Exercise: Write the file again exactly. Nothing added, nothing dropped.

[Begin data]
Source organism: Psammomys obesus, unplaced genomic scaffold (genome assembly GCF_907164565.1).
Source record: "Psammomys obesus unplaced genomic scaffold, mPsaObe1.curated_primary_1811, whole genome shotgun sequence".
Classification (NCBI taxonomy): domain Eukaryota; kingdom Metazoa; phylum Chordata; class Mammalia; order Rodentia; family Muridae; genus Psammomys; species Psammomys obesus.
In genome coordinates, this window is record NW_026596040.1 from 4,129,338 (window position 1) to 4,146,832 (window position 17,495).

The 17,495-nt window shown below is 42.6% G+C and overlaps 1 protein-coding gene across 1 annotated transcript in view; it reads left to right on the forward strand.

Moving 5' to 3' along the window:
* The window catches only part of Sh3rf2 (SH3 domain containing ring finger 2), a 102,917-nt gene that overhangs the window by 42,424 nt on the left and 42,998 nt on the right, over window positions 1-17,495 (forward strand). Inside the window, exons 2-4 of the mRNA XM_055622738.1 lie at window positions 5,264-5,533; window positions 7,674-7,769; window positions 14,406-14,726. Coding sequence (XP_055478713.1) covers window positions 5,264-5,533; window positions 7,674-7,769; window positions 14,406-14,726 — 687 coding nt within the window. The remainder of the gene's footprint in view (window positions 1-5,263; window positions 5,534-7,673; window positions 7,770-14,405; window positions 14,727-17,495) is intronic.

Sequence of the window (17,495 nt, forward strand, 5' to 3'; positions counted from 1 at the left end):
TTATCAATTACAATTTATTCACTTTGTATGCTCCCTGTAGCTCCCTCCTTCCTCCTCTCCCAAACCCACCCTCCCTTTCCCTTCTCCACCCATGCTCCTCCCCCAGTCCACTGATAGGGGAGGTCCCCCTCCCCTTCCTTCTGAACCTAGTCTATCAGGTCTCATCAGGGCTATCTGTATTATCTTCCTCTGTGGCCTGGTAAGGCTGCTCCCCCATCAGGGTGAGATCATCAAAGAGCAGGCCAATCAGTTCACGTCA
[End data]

Source organism: Psammomys obesus, unplaced genomic scaffold (genome assembly GCF_907164565.1).
Source record: "Psammomys obesus unplaced genomic scaffold, mPsaObe1.curated_primary_1811, whole genome shotgun sequence".
Classification (NCBI taxonomy): domain Eukaryota; kingdom Metazoa; phylum Chordata; class Mammalia; order Rodentia; family Muridae; genus Psammomys; species Psammomys obesus.
In genome coordinates, this window is record NW_026596040.1 from 4,129,338 (window position 1) to 4,146,832 (window position 17,495).

The 17,495-nt window shown below is 42.6% G+C and overlaps 1 protein-coding gene across 1 annotated transcript in view; it reads left to right on the forward strand.

Moving 5' to 3' along the window:
* The window catches only part of Sh3rf2 (SH3 domain containing ring finger 2), a 102,917-nt gene that overhangs the window by 42,424 nt on the left and 42,998 nt on the right, over window positions 1-17,495 (forward strand). Inside the window, exons 2-4 of the mRNA XM_055622738.1 lie at window positions 5,264-5,533; window positions 7,674-7,769; window positions 14,406-14,726. Coding sequence (XP_055478713.1) covers window positions 5,264-5,533; window positions 7,674-7,769; window positions 14,406-14,726 — 687 coding nt within the window. The remainder of the gene's footprint in view (window positions 1-5,263; window positions 5,534-7,673; window positions 7,770-14,405; window positions 14,727-17,495) is intronic.

Sequence of the window (17,495 nt, forward strand, 5' to 3'; positions counted from 1 at the left end):
TTATCAATTACAATTTATTCACTTTGTATGCTCCCTGTAGCTCCCTCCTTCCTCCTCTCCCAAACCCACCCTCCCTTTCCCTTCTCCACCCATGCTCCTCCCCCAGTCCACTGATAGGGGAGGTCCCCCTCCCCTTCCTTCTGAACCTAGTCTATCAGGTCTCATCAGGGCTATCTGTATTATCTTCCTCTGTGGCCTGGTAAGGCTGCTCCCCCATCAGGGTGAGATCATCAAAGAGCAGGCCAATCAGTTCACGTCA